Welcome to the home of the U.S.S. Clarion River! I discovered the ship was not on the internet, while other LSMRs were, so I developed this website in 2001 and have hosted it ever since. My thanks to so many who have contributed stories and photos, this site would not be what it is today if it were not for all of you.
I have recently had to move to a new web address, which you have reached. I am proud of my site and welcome your story or picture contributions. It makes my heart warm to know that this site has brought so many former crew members together, which eventually began a series of reunions. Happy sailing mates! Fred Pfeiffer RM3
LSMR’s in action from an old newsreel.
From Treasure Island, San Francisco, I was flown to Clark Air Force Base in PI and assigned to the USS Clarion River LSMR-409. We departed Subic Bay in December and headed for the area of II Corps Vietnam, where we relieved the USS White River LSMR-536 as Naval Gunfire Ship on Station.
While in this area we supported allied troops in combined operations with the Vietnamese regular forces by firing many direct fire support missions as well as harassment and interdiction (H&I) almost every night.
Heavy seas were encountered in January of 1968 during the monsoon season. I found quickly what rough seas can do to a flat-bottomed ship! We were able to tie up at Cam Rahn Bay and Qui Nhon where we took on rockets, fuel and water to continue the operation.
During this particular trip the Clarion River had two events that helped make January of 1968 a special month in the ships history. The Clarion River fired her 50,000th rocket in support of the war for peace in Vietnam since being assigned to the area in 1965. Second, the Secretary of the Navy issued a commendation for Inshore Fire Support Division Ninety-Three consisting of the USS Clarion River LSMR-409, USS Saint Francis River LSMR-525, USS White River LSMR-536 and USS Carronade IFS-1.
Dubbed the “Rocket Rainmakers” by Rear Admiral F.J. Blouin, the ships that made up the IFS 93 were called …“pound for pound the finest fighting ships the Navy has produced in the Vietnam conflict. Your impressive record in Gunfire Support Operations is unparalleled, and dispute problems of age, lack of speed and a tight operating schedule, the little rocket ships have done a giant-sized job” the Rear Admiral said.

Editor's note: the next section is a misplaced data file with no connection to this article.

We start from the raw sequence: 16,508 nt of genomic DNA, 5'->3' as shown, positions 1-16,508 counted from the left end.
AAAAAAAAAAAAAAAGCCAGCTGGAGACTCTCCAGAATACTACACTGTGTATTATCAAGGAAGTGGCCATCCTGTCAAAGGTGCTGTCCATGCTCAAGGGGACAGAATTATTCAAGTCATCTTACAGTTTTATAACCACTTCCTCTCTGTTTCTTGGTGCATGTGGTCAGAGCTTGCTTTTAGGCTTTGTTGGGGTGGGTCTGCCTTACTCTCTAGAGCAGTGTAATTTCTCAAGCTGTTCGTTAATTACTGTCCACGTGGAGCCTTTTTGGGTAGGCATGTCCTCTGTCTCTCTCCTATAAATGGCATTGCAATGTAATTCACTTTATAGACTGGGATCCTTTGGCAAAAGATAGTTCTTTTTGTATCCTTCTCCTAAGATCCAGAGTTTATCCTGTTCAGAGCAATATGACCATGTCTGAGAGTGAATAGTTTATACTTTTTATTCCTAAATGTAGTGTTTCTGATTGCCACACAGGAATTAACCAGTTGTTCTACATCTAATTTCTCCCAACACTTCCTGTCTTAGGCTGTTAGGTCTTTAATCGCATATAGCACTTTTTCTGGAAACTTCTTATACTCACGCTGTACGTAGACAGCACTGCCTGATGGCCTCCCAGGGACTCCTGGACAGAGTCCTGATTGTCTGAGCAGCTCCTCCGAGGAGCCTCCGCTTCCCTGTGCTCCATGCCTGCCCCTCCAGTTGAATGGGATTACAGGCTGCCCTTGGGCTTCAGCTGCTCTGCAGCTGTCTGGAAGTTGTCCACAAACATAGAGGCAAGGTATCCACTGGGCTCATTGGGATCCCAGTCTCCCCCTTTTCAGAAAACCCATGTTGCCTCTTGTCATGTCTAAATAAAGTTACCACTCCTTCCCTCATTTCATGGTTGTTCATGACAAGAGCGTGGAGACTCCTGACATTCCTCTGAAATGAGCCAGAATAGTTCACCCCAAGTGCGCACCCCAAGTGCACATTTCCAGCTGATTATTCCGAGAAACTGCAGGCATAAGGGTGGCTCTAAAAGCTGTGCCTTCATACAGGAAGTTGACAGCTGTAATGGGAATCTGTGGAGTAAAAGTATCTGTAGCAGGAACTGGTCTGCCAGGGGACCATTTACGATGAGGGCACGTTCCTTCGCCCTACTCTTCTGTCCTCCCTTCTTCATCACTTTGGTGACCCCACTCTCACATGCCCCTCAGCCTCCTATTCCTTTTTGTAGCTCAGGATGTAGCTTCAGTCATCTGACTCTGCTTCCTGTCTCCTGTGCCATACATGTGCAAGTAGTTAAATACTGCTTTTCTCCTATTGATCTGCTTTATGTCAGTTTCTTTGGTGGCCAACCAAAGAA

On the 16th of January we were relieved of our duties and departed Vietnam for Subic for a short upkeep period. Arriving on the 20th, crews began painting, making necessary repairs and getting ready for another return to the Gun Line. During the stay in Subic Bay many of us had a chance to visit Grade Island in the bay and relax.
About 20 of us departed the Clarion River for duty elsewhere while another 20 were welcomed aboard, including GMG2 John B. Santopietro, Jr. who I have to thank for much of the information about my tour. Also you will find several photo’s he took while on tour after the ship departed for Vietnam January 30th, 1968. Thanks John for all your help in keeping the memory of the USS Clarion River alive! You will find some photographs elsewhere on this site that he has submitted.
John tells me the ship was decommissioned May 8, 1970 after the Vietnam conflict in 1970 at Yokosuka, Japan. He was the leading Gunners Mate GMG2 at the time. The ship was sold for scrap that November to the Nissho-Iwai American Corporation in Sasebo, Japan.
John later retired from the Navy as a Senior Chief and is currently a Program Manager for the Navy in Mechanicsburg, PA and resides in St. Thomas, PA. You can read more about his story on the Vietnam section.
Updated: January 24, 2017 Webmaster: Fred Pfeiffer RM3